GST enters its 2nd year: Here is the good and bad past year
Goods and Service Tax, known as GST is a single tax on the supply of goods and services and the biggest tax reform in India. The tax was introduced in replacement of all previous indirect taxes and with tagline of “One Nation – One Tax.” Today, it is entering in its 2nd year of implication and here we are looking for how it was brought and what impacts it made during the past whole year.
A year ago with midnight stroke on June 30, Goods and Service Tax was first rolled out by Indian Government. It was proposed in 2006-06 budget speech recommending it to be introduced from April, 2010. GST council was first set up that looked after the aspects of tax such as threshold, exemptions, compounding and control. The Council decided on to have a multi-layered structure as 0 per cent, 5 per cent, 12 per cent, 18 per cent and 28 per cent, changing the popular practice of having one rate of tax for all goods and services.
All prevalent taxes like Service Tax, VAT, Entry Tax, Octroi, Central Excise Law, etc. were subsumed under single taxation system expecting to bring together state economies and improve overall economic growth of the nation.
Structure of GST:
The destination based tax has adopted the dual model in which both States and Central levies tax on Goods or Services or both. The collection of the tax is consumed either by State (or UT) and Central Government or solely by Central Government.
- SGST – State GST, collected by the State Govt.
- CGST – Central GST, collected by the Central Govt.
- IGST – Integrated GST, collected by the Central Govt.
- UTGST – Union territory GST, collected by union territory government
Why was GST needed in India?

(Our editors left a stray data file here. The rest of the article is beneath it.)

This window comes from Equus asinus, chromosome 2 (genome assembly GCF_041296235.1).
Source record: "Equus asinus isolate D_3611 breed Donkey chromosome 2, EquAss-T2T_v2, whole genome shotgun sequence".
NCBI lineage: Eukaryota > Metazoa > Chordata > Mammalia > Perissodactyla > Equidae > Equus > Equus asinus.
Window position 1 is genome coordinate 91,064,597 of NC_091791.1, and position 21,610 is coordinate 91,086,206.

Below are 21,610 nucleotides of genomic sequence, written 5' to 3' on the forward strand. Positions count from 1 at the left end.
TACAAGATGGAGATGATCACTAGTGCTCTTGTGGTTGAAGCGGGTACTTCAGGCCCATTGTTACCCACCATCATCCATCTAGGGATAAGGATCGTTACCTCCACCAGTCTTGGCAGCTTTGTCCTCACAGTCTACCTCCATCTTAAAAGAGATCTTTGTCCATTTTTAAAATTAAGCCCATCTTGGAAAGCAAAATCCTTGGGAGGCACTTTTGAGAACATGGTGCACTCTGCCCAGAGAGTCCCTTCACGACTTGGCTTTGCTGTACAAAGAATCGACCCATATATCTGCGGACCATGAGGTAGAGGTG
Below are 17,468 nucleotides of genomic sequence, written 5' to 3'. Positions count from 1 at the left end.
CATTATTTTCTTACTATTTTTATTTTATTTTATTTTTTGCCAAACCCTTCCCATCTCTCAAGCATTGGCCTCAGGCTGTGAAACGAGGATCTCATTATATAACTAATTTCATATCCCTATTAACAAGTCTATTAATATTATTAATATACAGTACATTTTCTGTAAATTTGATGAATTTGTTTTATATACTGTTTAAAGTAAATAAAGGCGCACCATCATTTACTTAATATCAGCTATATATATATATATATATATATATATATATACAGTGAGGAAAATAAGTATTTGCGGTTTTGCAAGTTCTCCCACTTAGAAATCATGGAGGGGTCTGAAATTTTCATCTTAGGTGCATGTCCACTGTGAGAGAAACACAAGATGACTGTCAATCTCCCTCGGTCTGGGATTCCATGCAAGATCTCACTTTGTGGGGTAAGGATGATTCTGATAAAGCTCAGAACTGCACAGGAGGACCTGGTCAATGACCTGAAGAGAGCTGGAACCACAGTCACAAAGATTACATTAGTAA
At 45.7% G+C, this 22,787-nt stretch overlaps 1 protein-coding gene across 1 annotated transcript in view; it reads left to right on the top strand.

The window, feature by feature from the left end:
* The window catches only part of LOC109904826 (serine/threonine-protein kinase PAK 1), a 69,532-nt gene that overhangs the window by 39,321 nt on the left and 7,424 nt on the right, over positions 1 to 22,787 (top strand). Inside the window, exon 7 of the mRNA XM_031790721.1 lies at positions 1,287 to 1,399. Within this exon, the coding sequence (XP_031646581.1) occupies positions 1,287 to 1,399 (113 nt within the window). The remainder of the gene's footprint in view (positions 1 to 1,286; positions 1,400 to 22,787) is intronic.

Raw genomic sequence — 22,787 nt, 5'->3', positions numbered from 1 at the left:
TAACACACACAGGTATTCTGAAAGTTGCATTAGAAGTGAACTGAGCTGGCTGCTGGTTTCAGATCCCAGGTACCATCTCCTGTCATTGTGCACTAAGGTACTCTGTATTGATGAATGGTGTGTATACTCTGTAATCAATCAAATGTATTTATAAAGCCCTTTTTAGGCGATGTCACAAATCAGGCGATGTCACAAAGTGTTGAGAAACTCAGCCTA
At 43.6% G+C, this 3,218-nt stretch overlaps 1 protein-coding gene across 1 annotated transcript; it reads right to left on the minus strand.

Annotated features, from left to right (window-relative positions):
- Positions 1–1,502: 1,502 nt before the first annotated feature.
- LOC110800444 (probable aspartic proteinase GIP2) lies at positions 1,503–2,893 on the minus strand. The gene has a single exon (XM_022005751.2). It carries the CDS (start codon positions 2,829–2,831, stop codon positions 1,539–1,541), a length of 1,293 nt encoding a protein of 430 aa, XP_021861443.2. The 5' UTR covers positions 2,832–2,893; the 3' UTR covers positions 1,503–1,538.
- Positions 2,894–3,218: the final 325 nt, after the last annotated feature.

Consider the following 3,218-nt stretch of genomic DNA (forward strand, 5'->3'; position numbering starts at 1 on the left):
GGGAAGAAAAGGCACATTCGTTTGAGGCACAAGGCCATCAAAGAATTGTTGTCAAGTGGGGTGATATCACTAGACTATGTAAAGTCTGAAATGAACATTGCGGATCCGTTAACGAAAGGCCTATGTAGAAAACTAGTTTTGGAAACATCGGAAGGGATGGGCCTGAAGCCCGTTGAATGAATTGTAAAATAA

Aiming to a transparent taxation system, introduction of GST is considered to be a significant step in India. By combining various Central and State taxes into a single tax, aim was to help alleviating the double taxation, a multiplicity of taxes, cascading effect, taxable event, classification issues, etc., and leading to a common national market.
In earlier system, VAT rates and regulations were different for each State, where the law was guided by white paper. Now, GST has brought nationwide uniform tax system dividing the revenue from tax collection between Central and State Government. With its implementation over 63.75 Lakh taxpayers were migrated from previous regime towards one Tax.
For country like India with huge size and market, implementation of such reform was seemed to be challenging for the Government and economy, although it was implemented after many analysis and research. During its initial stage, the tax reform was subject of political criticism as the reform faced glitches and problem in implementation with wide opposition in public. Certainly, the GST Network and Council have worked towards simplification of the system and are still working. But, on its anniversary, the impacts and effects on the economy and various sectors are analysed here.
A uniform taxation has led to common market for India. Also, a boost to export is recognised through several initiatives and simplified export policies. Here, relaxation in eligibility to file LUT was the one with great relief for the exporters. The special refund drive called Special Refund Fortnight received huge response in both phase of March and June.